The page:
Environmental Sciences Scholar Awarded Chancellor’s Postdoctoral Fellowship

Alan Quezada

 Courtesy of Alan Quezada

Jun 29, 2022

UCLA Samueli Newsroom
Javier Alan Quezada Rentería, who conducts research in electrochemistry and environmental sciences, has been selected to receive a UCLA Chancellor’s Postdoctoral Fellowship for the 2022-2023 year. He will join UCLA’s Institute of the Environment and Sustainability.

The two-year fellowship includes an annual stipend, plus up to $5,000 annually for research and travel expenses. The second year of funding is contingent on scholarly productivity and participation in the program’s events. As part of the application process, fellows identify faculty members who will serve as their mentors for the duration of the fellowship. 

Quezada’s research focuses on how electrochemically modified materials affect other materials, including carbon, steel and polymeric films. He is also interested in synthesizing graphene-based materials and leveraging electrochemistry to benefit the environment. At UCLA, he will be mentored by Eric Hoek, a professor of civil and environmental engineering at the UCLA Samueli School of Engineering. Hoek is also the faculty director of the UCLA Sustainable LA Grand Challenge and a member of the California NanoSystems Institute and Institute of the Environment and Sustainability at UCLA.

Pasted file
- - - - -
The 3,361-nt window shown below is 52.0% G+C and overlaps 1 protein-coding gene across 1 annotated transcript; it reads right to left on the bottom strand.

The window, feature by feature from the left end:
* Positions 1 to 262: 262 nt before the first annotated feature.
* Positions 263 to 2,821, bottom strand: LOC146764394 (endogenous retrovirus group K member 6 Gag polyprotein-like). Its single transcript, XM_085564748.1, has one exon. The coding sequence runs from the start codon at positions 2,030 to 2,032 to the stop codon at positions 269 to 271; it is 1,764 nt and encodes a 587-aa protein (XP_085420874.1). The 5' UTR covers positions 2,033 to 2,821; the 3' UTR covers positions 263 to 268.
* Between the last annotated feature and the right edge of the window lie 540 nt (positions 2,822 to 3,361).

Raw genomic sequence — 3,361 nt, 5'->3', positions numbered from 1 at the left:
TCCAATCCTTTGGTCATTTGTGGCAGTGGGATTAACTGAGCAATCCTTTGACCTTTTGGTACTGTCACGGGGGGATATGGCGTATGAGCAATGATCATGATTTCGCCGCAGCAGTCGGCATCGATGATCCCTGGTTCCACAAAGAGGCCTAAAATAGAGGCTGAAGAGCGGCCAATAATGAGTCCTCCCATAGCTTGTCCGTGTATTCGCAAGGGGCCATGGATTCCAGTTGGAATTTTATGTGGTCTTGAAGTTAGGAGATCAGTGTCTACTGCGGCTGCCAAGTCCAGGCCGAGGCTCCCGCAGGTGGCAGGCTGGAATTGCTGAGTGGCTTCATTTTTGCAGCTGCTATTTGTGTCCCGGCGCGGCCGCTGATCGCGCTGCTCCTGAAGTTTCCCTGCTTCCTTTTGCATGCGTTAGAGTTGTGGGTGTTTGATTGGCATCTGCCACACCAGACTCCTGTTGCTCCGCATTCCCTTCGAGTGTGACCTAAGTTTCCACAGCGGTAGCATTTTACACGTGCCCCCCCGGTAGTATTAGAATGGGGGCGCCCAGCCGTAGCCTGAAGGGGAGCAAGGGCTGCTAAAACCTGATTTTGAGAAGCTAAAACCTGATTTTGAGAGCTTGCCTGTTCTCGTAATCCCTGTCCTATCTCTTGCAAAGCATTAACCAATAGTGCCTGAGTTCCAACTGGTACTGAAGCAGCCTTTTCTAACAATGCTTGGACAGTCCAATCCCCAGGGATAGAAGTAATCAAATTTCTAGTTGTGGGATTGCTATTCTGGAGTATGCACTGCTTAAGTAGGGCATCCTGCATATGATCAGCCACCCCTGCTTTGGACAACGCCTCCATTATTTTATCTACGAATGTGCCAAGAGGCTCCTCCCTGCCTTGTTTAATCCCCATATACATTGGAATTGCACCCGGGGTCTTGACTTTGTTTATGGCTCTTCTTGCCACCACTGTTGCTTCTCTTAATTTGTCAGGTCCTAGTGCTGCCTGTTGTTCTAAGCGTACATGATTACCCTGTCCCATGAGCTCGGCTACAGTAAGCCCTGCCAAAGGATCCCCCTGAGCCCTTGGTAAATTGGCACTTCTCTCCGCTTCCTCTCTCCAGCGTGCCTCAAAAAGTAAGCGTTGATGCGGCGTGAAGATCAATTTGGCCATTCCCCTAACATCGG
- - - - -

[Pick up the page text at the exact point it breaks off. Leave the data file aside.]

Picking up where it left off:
In 2019, Quezada earned his Ph.D. in environmental sciences from the Instituto Potosino de Investigación Científica y Tecnológica, A.C. in Mexico. He received the Philip L. Walker Award from the American Carbon Society in 2016, which recognizes the best student poster presentation at the American Carbon Conferences. 


The fellowship program is open to postdoctoral candidates in all fields, with an emphasis on those whose research will contribute to diversity and equal opportunity at the University of California. Applicants must have a Ph.D. or equivalent terminal degree in their field by the start of the fellowship and first apply to the UC President’s Postdoctoral Fellowship Program (PPFP). Established in 1984, the program was originally designed to encourage women and students from underrepresented minority groups to pursue advanced studies at the University of California. Now, the program is open to postdoctoral scholars with backgrounds and perspectives that make them uniquely poised to pursue research that has the potential to positively impact underserved populations and address inequalities. 

Quezada’s selection as a UCLA Chancellor’s Postdoctoral Fellow also makes him eligible for funding from the PPFP. 

Dannela Lagrimas contributed to this story.